Summer vacation officially comes to a close today for 13,910 students in the Ceres Unified School District who are back in the classroom.
As the 2022-23 school year begins, most students will be in class without masks, although they may wear them if they wish. Masks and social distancing were required at the start of the last school year but those restrictions were relaxed earlier this year.
“The use of face masks remains optional in school spaces, both indoors and outdoors,” said Beth Jimenez, communications specialist for CUSD. “While there are currently no protocols to monkeypox, CUSD’s efforts to support safe and healthy learning environments includes measures to prevent the spread of illness, such as regular cleaning of classrooms and common areas, encouraging frequent and thorough handwashing, and the availability of handwashing.”
Some families can still opt for independent study for learning at home if they are afraid of COVID. There are only six students in grades K-6 who will be in independent study, four students in grades 7-8, and 119 students in high school.
Last week Ceres High School and Central Valley High School students showed up on their respective campuses for orientation, the issuance of Chromebooks for school use, the taking of photos, buying ASB cards and picking up class schedules. Advanced Placement students also picked up textbooks.
Central Valley High seniors Hannah Roark and Karymee Torres paused to reflect on the beginning of their last year.
“It’s crazy because it’s going to be our last year,” said Torres. “It’s sad because it’s like we’re saying goodbye to our childhood. But we’re excited.”
Both girls, who were swim instructors for the city swim program, feel like the summer went by too fast.
Merizol Mateos said because she has a lot more new classes this year that things will be more interesting.
“I don’t have to take another language class so I’m doing different electives,” said Mateos, an incoming junior. She expressed that it’s “scary” that the senior year will follow and the transition into life after that.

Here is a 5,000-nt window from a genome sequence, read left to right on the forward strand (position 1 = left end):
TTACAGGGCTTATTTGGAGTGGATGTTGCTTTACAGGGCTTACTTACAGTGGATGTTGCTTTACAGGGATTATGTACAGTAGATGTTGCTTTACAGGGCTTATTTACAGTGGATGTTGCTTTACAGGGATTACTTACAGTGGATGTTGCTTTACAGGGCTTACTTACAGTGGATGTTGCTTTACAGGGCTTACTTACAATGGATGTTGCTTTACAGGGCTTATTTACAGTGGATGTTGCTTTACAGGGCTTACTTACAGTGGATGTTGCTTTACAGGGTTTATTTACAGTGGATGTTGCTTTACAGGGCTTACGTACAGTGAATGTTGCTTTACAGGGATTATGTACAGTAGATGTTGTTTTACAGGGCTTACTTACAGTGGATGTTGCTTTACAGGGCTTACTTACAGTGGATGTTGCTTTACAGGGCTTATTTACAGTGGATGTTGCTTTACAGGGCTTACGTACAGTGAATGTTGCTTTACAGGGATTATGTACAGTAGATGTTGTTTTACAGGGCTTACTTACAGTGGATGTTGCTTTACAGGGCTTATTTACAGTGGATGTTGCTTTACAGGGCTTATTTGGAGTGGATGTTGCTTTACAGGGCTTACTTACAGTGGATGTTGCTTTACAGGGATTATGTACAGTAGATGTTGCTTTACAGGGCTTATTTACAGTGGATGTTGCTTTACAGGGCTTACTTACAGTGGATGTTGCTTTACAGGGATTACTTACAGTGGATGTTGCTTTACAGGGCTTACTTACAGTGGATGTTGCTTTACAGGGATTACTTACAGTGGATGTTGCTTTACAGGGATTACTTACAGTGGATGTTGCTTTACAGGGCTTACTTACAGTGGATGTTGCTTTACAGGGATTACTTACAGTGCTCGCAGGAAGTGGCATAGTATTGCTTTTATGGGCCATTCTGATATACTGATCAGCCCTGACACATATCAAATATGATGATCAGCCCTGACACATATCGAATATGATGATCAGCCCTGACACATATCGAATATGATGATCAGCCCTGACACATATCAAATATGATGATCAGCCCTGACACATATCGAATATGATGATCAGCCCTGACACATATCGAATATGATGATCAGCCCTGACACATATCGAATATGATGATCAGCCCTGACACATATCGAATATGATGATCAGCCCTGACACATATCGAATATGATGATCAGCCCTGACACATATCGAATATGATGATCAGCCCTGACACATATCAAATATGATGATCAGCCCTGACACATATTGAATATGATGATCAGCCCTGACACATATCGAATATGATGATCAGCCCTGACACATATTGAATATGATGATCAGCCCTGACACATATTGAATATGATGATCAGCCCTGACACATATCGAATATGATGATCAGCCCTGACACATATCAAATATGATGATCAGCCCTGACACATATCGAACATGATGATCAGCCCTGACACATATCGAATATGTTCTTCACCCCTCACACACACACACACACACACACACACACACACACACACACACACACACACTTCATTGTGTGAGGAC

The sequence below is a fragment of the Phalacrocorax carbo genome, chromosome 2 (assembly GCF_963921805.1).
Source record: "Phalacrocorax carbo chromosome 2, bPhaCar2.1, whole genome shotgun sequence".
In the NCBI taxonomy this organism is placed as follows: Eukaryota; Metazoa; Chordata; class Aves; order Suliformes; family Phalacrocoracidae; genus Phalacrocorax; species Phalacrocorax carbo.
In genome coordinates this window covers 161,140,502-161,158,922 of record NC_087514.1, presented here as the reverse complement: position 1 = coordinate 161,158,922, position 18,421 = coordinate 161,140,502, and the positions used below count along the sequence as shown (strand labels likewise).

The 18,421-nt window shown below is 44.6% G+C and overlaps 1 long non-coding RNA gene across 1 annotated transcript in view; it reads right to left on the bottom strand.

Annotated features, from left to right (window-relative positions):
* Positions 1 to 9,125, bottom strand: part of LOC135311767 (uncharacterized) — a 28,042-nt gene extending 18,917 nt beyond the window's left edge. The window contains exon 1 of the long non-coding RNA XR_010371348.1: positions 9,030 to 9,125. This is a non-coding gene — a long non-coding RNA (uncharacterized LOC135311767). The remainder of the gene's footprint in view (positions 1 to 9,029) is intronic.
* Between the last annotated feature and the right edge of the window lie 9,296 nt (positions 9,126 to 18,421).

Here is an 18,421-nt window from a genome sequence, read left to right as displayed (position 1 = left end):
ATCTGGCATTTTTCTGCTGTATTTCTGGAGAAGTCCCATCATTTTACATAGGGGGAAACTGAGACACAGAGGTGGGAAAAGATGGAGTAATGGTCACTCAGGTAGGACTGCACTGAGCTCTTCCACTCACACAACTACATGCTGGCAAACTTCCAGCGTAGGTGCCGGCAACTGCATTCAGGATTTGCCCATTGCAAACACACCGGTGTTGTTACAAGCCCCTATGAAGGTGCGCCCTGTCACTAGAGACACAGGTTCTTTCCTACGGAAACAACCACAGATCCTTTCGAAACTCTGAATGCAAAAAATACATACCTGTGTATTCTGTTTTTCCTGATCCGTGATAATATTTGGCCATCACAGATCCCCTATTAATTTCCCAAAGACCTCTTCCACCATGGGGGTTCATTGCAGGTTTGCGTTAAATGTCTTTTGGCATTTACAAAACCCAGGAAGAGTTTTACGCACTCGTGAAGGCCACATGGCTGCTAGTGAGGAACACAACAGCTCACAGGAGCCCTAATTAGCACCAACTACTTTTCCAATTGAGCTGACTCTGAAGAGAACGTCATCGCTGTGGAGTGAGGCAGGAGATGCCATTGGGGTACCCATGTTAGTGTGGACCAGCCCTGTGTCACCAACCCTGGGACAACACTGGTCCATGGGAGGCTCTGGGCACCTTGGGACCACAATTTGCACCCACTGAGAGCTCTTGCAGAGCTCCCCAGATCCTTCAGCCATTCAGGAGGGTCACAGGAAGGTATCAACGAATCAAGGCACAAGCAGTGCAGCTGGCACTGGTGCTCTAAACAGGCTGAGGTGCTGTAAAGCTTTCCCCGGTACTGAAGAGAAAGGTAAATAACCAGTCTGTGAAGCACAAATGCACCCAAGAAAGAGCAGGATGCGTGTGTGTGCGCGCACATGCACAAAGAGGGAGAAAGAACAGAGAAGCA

“School’s going to be really stressful but it’s fun coming back, I guess, seeing my friends again,” she added.
Daily start and end times changed for some Ceres Unified schools due to a new state law.
Senate Bill 328 forbids most school districts from starting the school day before 8:30 a.m. for high schools and 8 a.m. for junior high schools. Lawmakers decided that middle and high schools started too early in the day for students needing their sleep. Critics of the bill say students have a choice of going to bed earlier regardless of the change.
“I definitely think there are questions around how effective it will be in accomplishing the goal but in the meantime it’s something we don’t have a choice,” Jimenez stated. “We have to implement it. So we’re doing that in a way that is as least disruptive as we can make it for our families and students.”
Due to the correlation between elementary and secondary transportation routes and nutrition services, some elementary bell schedules are also affected.
In the past, students at Ceres High School had to show up for school at 7:45 a.m. while the last class ended at 2:37 p.m. Now the first bell rings at 8:30 a.m. and students leave campus at 3:22 p.m.
Central Valley High School will start its school day at 8:30 a.m. as well and leave at 3:24 p.m. instead of 2:44 p.m. during the last school year.
Don Pedro Elementary will start its day earlier at 8:10 a.m. instead of 8:45 a.m. Those same students will be leaving school at 2:25 p.m. instead of 3 p.m.
La Rosa Elementary also has a modified school day, starting at 8:30 a.m. and ending at 2:45 p.m.
Walter White Elementary has been forced to shift its school day 10 minutes earlier. Those students will be in class by 8:30 a.m. and leave at 2:45 p.m.